For the past several years I’ve had a gorgeous butterfly bush at the corner of the deck. It was a large plant that was covered in pretty white flowers, it attracted lots of butterflies, and apart from cutting it back in the spring and deadheading it in the summer it pretty much took care of itself. It wasn’t the star of my garden but it was a great reliable plant. Until this year…
I don’t know what happened, it just never came back this spring. I left it untouched hoping it was just late getting started, but by late July I gave up and started thinking about replacements.
I’ve always wanted an apple tree and this seemed like a perfect opportunity so I headed over to a local garden centre to have a look. Because it was so late in the season the selection wasn’t the greatest, but after poking around a bit I found just the thing. Meet my new 4-in-1 apple tree!
Apples need more than one variety in order to pollinate properly; if there’s only one apple tree in the area it won’t produce fruit properly. People with enough space can plant more than one tree, but some genius out there came up with the absolutely brilliant idea of grafting multiple varieties onto a single trunk. This means that people with limited space can plant one tree, and each main branch produces a different kind of apple!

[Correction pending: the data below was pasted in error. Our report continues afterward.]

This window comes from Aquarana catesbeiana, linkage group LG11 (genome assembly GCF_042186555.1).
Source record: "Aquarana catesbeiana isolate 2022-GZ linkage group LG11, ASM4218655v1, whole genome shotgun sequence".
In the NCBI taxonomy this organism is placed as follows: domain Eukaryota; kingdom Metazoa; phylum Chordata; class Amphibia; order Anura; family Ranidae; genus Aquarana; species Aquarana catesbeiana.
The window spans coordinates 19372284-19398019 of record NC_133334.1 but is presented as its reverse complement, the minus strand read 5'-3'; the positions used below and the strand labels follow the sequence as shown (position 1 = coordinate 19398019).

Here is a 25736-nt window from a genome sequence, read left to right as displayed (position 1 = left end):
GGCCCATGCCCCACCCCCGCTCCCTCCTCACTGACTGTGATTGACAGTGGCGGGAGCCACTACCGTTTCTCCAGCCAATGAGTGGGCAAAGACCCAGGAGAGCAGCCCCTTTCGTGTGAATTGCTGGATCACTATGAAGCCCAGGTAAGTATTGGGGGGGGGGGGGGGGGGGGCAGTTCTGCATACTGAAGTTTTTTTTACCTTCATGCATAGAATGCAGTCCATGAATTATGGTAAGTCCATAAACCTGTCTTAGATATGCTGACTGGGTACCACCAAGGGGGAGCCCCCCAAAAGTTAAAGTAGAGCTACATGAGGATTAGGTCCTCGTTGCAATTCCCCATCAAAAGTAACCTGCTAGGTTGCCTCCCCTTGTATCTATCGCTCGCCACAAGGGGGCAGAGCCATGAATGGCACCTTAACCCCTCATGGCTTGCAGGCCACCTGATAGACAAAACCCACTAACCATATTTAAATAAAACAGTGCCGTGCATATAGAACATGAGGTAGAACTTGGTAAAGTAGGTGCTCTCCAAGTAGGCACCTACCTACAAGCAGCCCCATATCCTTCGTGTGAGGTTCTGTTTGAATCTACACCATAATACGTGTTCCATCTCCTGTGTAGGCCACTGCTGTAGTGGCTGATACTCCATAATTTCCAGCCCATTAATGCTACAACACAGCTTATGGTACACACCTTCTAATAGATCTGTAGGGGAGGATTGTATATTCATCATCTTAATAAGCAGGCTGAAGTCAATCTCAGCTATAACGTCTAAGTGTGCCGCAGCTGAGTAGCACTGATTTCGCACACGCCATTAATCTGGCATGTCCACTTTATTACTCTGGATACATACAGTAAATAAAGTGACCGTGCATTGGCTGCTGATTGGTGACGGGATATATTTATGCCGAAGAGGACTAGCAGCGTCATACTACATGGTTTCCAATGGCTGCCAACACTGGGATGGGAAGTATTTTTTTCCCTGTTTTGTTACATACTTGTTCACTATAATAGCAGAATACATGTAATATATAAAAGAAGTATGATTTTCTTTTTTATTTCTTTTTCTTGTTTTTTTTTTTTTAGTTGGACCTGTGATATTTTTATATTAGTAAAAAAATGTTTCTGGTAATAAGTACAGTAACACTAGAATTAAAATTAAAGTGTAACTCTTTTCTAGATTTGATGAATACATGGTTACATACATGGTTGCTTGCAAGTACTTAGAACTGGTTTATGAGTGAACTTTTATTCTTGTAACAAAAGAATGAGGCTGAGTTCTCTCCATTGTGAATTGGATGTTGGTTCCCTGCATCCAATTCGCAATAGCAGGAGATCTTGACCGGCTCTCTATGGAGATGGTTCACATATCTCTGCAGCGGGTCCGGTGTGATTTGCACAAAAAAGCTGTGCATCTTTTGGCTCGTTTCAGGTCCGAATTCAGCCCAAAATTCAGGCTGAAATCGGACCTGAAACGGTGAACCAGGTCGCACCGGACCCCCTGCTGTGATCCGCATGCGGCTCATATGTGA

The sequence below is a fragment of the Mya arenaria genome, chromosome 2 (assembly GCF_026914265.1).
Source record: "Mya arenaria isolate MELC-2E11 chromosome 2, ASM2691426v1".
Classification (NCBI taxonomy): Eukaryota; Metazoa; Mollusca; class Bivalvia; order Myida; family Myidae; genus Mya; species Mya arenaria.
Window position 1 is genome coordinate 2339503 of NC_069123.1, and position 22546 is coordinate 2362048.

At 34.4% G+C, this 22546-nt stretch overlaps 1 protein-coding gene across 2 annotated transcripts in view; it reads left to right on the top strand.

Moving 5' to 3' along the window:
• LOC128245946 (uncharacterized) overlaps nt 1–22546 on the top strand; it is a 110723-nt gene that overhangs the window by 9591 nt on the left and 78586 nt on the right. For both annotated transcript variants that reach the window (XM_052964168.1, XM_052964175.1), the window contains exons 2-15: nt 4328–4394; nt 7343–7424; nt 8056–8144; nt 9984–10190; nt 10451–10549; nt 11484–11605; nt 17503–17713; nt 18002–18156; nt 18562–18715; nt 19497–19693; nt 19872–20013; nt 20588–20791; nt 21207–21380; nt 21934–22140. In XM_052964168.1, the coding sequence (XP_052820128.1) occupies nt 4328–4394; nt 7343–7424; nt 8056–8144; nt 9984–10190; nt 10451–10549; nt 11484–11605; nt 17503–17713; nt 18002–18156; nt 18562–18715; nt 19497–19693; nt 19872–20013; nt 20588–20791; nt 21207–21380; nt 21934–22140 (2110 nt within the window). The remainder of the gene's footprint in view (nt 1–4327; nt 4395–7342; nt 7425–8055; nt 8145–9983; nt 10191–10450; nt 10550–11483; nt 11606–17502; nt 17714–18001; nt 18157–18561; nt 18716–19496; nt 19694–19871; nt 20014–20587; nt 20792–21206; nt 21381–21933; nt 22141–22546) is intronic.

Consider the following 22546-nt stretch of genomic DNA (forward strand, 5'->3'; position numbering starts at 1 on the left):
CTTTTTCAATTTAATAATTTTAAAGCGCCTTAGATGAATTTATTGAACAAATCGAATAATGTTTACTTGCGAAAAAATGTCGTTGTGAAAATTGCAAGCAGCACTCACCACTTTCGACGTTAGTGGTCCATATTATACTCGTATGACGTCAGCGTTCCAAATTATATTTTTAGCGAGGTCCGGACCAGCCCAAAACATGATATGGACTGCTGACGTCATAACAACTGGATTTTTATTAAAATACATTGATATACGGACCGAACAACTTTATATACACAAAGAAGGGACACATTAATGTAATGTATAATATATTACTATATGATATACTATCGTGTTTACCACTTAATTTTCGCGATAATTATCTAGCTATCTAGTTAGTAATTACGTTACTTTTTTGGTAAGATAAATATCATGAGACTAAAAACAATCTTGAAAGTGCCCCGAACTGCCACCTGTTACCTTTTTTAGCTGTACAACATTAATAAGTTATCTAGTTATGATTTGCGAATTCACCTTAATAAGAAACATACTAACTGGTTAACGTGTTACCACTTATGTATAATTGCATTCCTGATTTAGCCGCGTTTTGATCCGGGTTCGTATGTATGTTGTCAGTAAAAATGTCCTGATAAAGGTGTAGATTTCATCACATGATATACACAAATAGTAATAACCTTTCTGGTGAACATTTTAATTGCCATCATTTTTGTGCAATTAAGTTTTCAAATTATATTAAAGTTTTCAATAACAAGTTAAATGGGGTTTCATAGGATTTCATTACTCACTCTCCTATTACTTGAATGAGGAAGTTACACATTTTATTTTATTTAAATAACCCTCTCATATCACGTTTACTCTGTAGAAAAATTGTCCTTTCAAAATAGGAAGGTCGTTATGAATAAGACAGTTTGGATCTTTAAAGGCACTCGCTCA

It’s had a couple weeks to settle in to its new home but I don’t expect to see any real progress for a few years yet. In my experience with perennials they don’t actually do much the first year, the second year is when they start getting a feel for their new home, and the third year is when they really take off. I’m hoping for some pretty blossoms next spring but I don’t expect significant fruit production for several years. And just what kind of apples did I get? Well, there is:
- Yellow Transparent Apple at the back, closest to the deck
- Summer Red Apple on the right side
- Red MacIntosh Apple on the left side
- Yellow Delicious Apple in the centre (the one that’s growing straight up)
With all those yellow and red apples it’s sure to be a pretty autumn display in the coming years.